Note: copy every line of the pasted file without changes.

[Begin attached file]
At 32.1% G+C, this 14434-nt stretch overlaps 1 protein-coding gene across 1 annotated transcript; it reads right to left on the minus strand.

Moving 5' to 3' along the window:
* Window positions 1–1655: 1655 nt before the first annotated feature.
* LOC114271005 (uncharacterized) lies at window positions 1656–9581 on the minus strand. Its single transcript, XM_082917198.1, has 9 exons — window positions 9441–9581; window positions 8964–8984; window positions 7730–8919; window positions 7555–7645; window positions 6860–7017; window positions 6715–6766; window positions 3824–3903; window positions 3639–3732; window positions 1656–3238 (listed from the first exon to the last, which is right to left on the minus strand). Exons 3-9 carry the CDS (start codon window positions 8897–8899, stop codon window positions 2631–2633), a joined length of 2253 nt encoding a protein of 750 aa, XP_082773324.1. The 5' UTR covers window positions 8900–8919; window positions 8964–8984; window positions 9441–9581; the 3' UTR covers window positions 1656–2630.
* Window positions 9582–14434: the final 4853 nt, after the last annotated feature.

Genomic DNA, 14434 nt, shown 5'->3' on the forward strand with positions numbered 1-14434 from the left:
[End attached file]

At 32.1% G+C, this 14434-nt stretch overlaps 1 protein-coding gene across 1 annotated transcript; it reads right to left on the minus strand.

Moving 5' to 3' along the window:
* Window positions 1–1655: 1655 nt before the first annotated feature.
* LOC114271005 (uncharacterized) lies at window positions 1656–9581 on the minus strand. Its single transcript, XM_082917198.1, has 9 exons — window positions 9441–9581; window positions 8964–8984; window positions 7730–8919; window positions 7555–7645; window positions 6860–7017; window positions 6715–6766; window positions 3824–3903; window positions 3639–3732; window positions 1656–3238 (listed from the first exon to the last, which is right to left on the minus strand). Exons 3-9 carry the CDS (start codon window positions 8897–8899, stop codon window positions 2631–2633), a joined length of 2253 nt encoding a protein of 750 aa, XP_082773324.1. The 5' UTR covers window positions 8900–8919; window positions 8964–8984; window positions 9441–9581; the 3' UTR covers window positions 1656–2630.
* Window positions 9582–14434: the final 4853 nt, after the last annotated feature.

Genomic DNA, 14434 nt, shown 5'->3' on the forward strand with positions numbered 1-14434 from the left: